While this may be a reference to the murder-mystery element of Nightbreed’, what it really feels like is an oblique hint at the movie’s queer subtext; that Lori’s boyfriend Aaron Boone is hiding some secret about his identity... which, in a way, he is. The central narrative arc of Nightbreed focuses on Aaron (Craig Sheffer), who has dreams about a city called Midian “where the monsters go.” Midian, it turns out, is real, and plenty of people want to be worthy of going there, because they've heard that it’s the kind of place where everyone will be forgiven, and where the pain is taken away. After being framed for a series of murders committed by his former psychiatrist, Phillip Decker (David Cronenberg), who’s also obsessed with the idea of Midian, Aaron is revived by the monsters of Midian and welcomed among their clan, the Nightbreed.
Though the inhabitants of Midian look like monsters; bloodstained skin; gills; one even resembles the Cenobites of Hellraiser, in reality they’re anything but monstrous. They hide from the surface world out of fear of persecution and death. When Lori (Anne Bobby) goes to Midian in search of the undead Aaron, she talks to one of the cities inhabitants about the way that they’re perceived, as “shapeshifters, freaks, the remnants of tribes that your kind led to extinction,” saying that humans envy these monsters, that they do what humans dream about—flying, changing shape, living forever —but what humans envy, they destroy.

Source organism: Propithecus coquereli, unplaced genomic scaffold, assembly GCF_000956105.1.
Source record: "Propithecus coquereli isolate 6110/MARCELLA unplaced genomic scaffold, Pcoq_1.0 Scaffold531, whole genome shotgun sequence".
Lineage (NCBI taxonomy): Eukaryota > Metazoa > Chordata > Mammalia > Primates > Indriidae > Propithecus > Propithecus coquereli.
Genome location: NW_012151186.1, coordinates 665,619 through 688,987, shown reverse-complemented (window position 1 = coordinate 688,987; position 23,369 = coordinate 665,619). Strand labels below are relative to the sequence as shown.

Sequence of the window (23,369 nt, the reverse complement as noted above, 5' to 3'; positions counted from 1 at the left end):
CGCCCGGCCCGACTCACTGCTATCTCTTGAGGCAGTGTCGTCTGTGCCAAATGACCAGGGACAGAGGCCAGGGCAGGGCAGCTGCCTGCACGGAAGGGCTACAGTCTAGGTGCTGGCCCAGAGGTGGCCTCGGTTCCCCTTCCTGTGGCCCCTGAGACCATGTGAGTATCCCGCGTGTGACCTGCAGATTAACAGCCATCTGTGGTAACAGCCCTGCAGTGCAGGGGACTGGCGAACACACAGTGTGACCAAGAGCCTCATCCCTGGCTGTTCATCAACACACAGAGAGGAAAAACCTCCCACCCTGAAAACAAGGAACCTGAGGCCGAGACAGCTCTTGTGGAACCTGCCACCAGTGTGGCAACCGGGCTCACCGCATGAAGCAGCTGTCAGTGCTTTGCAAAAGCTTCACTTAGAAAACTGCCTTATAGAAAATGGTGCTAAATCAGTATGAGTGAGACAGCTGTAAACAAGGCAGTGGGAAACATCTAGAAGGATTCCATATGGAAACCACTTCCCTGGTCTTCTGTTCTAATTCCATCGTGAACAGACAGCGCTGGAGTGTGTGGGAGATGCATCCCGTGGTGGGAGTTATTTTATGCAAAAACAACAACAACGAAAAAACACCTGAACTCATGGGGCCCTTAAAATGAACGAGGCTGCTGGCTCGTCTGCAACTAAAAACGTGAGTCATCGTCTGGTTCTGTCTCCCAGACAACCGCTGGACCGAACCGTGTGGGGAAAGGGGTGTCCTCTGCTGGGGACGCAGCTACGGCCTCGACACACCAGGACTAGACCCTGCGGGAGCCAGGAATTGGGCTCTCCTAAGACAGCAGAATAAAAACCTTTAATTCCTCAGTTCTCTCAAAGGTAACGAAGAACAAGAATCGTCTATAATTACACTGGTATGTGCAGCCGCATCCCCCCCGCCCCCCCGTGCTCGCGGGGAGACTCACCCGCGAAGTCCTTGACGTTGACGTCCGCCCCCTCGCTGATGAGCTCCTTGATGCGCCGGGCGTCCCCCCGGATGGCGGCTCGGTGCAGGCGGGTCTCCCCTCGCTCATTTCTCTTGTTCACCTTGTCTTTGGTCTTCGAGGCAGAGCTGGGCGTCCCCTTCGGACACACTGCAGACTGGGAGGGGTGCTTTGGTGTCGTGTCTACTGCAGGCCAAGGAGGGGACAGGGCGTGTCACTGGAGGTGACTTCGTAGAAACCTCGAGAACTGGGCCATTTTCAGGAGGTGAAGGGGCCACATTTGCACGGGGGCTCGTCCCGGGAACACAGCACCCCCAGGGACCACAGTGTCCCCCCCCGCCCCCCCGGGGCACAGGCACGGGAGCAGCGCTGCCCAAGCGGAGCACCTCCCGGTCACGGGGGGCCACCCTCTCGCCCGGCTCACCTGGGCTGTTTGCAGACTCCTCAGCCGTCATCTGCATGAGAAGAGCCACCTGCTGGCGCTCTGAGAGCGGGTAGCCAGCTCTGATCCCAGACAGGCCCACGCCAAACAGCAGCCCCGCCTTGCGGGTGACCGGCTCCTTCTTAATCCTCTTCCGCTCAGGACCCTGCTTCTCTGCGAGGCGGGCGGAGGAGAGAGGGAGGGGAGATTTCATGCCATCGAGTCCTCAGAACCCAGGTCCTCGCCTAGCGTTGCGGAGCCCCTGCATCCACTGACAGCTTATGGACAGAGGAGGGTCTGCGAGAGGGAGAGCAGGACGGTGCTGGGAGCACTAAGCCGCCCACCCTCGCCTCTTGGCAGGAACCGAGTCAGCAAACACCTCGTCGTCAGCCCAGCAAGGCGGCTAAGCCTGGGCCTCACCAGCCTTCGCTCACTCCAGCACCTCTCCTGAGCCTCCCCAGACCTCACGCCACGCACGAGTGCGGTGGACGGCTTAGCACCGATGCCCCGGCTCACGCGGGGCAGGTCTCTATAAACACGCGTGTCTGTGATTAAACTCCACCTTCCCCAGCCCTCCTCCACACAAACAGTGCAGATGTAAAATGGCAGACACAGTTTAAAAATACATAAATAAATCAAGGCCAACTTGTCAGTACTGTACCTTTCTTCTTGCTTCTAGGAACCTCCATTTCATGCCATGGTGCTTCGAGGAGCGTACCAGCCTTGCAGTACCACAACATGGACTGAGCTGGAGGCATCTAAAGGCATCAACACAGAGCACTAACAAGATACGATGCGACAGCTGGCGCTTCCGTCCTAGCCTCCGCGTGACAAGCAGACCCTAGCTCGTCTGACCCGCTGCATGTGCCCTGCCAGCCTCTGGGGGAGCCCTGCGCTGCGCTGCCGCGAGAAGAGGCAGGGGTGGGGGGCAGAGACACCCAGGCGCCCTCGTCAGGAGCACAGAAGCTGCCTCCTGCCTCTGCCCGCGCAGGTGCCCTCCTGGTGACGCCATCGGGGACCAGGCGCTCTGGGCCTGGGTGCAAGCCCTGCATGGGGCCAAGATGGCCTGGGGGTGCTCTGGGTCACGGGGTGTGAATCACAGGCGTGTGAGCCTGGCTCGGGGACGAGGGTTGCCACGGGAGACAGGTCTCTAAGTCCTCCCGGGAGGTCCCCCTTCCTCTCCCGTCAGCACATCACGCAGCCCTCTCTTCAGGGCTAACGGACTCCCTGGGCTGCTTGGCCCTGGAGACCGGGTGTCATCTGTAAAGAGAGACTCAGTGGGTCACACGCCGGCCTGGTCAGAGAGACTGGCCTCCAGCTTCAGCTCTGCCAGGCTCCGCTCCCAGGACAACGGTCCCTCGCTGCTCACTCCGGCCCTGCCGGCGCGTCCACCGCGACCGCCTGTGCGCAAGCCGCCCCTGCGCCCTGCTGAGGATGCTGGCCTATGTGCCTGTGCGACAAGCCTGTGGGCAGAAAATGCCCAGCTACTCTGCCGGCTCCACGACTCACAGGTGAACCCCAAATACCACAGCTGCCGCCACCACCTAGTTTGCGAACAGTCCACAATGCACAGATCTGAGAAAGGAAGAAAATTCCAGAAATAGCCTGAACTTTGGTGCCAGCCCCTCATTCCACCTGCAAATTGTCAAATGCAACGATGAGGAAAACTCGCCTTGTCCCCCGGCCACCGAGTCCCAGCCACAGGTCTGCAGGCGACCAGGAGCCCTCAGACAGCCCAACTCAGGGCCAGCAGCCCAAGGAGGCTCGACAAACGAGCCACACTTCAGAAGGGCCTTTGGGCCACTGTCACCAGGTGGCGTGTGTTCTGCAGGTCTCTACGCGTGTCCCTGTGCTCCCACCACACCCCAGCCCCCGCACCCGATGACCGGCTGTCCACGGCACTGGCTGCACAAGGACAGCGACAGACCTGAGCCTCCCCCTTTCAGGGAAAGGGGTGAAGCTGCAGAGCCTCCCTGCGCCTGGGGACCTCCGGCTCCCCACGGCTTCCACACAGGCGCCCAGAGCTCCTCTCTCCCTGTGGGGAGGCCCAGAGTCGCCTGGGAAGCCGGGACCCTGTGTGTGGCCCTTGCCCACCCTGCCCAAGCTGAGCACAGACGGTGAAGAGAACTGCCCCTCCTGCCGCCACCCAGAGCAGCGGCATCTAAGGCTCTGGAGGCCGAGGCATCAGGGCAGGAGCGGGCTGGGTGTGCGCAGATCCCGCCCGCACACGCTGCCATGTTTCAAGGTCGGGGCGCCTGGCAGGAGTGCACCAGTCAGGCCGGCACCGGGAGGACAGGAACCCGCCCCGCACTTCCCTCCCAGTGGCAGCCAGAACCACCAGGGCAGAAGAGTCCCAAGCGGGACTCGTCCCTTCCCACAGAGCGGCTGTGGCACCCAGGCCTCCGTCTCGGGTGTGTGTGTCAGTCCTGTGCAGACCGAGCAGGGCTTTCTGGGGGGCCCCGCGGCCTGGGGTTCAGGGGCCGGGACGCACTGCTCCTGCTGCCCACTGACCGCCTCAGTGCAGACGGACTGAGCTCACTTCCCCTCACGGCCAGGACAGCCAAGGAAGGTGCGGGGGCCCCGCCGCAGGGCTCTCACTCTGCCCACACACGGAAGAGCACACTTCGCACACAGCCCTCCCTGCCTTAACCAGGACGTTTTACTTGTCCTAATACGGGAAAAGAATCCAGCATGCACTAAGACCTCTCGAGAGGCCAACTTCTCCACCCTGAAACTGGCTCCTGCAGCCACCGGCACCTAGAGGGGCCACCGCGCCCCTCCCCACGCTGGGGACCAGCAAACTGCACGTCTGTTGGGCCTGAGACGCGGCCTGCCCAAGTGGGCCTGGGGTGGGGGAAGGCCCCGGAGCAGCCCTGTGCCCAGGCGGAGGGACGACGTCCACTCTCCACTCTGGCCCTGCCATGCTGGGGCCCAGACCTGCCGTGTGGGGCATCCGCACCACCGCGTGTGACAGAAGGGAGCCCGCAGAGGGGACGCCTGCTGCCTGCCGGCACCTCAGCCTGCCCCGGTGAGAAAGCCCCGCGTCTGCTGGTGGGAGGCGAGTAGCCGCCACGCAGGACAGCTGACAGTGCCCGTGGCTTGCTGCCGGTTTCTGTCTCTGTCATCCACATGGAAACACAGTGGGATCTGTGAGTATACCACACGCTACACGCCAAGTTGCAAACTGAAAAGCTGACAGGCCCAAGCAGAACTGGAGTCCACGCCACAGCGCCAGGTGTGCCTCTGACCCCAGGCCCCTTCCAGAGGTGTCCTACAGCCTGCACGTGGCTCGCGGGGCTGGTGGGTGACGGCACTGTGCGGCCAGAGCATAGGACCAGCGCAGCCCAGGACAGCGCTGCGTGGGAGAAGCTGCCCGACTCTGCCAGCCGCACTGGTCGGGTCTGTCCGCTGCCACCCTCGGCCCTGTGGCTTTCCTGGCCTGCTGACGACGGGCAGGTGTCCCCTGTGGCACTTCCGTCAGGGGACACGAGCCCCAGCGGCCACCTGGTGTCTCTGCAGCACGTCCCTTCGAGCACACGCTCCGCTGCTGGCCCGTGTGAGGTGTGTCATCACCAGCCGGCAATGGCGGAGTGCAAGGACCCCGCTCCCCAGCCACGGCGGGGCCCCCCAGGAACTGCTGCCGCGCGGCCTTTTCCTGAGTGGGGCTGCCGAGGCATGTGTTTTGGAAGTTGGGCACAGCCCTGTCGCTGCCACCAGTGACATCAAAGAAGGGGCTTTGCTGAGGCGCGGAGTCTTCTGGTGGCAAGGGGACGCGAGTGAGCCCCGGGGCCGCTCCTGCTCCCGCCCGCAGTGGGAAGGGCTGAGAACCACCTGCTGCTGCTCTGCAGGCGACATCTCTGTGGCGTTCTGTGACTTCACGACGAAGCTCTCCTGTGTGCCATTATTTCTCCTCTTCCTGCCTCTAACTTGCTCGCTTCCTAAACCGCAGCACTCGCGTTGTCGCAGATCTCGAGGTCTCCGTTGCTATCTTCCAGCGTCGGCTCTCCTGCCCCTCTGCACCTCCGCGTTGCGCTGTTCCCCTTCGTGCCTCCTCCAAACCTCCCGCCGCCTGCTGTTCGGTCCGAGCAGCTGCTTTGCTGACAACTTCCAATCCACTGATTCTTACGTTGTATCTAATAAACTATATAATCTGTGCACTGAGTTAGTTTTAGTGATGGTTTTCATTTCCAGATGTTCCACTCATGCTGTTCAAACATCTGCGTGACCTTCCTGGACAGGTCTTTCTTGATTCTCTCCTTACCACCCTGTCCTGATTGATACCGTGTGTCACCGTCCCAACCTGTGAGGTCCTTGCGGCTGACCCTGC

This idea runs through a lot of superhero-tinged pop culture (the politics of X-Men as it relates to minorities and assimilation vs liberation, for example), but Barker challenges the norms of these narratives. The inhabitants of Midian aren’t heroes who aren’t trusted by normal people—they’re monsters, and their relationship with the surface world is one that’s defined by otherness.
For Barker, the idea of otherness is often something that’s queer with the structures he challenges often rooted in the patriarchal and heteronormative. Even with the ostensibly straight relationship between Aaron and Lori at the core of the film, Nightbreed remains a story about queerness. The way that the Breed are made other, and the importance of Midian as a place, feels uniquely queer. One monster says to Aaron, of Midian, “there’s no other place on earth that would take us.” A patient in hospital with Aaron before he’s killed is literally wearing the mask of a person over his monstrous face; so much of the narrative of the monsters is about hiding, either underground or in plain sight, knowing that revealing the truth is something that carries with it the danger of violence or death.